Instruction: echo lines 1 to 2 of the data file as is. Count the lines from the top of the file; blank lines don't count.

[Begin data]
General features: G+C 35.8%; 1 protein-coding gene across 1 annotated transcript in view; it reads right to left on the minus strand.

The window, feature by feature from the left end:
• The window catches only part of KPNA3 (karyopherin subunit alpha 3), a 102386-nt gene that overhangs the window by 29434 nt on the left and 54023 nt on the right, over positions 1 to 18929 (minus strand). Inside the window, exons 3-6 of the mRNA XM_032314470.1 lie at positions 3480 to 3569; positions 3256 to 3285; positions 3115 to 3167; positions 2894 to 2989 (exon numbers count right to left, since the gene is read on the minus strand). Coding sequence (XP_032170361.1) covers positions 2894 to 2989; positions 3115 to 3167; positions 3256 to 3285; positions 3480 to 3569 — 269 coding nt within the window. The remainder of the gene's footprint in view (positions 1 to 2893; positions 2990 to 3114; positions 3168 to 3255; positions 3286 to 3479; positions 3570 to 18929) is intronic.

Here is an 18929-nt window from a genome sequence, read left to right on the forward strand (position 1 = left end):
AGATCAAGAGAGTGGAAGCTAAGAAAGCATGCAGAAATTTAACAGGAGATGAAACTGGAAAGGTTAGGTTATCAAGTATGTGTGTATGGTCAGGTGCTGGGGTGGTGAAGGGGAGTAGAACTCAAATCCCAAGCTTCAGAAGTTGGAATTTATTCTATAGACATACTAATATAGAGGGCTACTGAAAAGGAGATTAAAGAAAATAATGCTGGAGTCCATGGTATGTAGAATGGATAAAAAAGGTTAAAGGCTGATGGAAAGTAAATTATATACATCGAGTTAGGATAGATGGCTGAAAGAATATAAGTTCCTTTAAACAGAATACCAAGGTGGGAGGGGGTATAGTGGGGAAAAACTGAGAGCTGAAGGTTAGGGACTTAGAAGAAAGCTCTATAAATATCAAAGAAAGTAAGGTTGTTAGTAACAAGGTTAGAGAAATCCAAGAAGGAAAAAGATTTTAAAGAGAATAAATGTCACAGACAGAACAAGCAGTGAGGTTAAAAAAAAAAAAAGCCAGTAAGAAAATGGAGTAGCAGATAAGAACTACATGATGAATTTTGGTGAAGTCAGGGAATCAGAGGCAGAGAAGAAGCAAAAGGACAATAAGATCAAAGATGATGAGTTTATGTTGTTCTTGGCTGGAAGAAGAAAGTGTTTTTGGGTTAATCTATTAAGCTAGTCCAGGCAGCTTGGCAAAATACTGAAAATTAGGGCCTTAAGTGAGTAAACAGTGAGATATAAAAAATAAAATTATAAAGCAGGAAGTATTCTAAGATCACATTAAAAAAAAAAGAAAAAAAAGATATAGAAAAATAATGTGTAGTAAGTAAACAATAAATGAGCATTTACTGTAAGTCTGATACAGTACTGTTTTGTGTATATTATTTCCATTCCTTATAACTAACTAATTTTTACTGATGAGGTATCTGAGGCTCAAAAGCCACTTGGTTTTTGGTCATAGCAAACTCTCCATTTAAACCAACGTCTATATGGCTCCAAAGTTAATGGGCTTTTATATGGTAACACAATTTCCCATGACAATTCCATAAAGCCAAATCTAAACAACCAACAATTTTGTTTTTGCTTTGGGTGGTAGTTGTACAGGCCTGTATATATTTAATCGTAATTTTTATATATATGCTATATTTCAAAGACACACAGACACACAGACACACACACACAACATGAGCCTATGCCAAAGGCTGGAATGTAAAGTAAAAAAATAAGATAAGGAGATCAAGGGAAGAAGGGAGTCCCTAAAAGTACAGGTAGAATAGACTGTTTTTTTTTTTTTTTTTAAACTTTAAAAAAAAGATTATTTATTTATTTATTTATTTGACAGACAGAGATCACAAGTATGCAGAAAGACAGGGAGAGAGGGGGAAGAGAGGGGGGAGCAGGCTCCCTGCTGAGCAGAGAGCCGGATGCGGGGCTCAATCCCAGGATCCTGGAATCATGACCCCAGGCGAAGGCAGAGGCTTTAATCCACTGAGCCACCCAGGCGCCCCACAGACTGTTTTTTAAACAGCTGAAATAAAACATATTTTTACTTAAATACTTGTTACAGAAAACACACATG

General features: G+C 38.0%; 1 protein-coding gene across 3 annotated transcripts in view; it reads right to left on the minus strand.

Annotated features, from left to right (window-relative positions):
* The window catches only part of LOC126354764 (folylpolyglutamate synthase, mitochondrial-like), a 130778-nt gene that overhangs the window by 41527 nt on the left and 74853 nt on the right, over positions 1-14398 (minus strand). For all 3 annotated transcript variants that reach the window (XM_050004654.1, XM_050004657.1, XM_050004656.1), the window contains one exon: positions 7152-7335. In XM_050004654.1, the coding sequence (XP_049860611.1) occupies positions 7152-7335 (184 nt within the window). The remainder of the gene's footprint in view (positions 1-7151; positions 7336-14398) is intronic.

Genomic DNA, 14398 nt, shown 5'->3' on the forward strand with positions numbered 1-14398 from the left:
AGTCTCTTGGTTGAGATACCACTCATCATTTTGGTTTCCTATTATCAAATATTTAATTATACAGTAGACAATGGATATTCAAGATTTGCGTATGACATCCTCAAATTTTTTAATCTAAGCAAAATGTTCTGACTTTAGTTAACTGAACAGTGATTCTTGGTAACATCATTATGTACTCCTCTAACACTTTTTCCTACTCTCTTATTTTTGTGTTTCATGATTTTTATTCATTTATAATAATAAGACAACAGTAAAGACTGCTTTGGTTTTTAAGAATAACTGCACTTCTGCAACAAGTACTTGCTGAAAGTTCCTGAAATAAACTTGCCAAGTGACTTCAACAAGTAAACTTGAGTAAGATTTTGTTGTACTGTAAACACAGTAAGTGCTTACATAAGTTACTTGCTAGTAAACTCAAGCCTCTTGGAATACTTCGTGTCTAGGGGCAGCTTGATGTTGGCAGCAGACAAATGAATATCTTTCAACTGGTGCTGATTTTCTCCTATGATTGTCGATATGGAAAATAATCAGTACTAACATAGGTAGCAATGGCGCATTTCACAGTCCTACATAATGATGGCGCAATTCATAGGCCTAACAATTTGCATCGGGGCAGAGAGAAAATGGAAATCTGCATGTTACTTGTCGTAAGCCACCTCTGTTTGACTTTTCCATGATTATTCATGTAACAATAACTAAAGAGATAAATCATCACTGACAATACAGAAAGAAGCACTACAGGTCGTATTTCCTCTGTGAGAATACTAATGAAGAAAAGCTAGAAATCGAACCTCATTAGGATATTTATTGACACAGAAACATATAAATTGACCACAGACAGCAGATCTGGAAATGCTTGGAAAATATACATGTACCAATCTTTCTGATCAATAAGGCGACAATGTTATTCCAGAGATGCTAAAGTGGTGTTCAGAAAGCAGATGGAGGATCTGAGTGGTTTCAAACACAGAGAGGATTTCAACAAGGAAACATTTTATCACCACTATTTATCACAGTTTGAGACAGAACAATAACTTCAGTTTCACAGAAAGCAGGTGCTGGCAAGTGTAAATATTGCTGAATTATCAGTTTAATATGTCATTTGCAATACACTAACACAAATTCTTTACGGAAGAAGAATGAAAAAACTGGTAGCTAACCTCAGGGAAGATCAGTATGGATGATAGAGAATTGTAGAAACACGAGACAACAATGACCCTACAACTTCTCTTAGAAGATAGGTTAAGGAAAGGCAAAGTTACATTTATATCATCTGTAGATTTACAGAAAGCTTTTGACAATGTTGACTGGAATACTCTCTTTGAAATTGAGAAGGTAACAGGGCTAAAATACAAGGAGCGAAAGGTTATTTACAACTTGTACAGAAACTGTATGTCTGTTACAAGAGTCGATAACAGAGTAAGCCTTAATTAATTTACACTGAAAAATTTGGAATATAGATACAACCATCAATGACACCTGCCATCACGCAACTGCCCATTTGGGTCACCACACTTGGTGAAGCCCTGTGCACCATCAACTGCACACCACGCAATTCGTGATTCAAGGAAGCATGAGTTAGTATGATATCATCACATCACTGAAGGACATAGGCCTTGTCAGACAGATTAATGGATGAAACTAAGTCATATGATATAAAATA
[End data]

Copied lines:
General features: G+C 35.8%; 1 protein-coding gene across 1 annotated transcript in view; it reads right to left on the minus strand.

The window, feature by feature from the left end: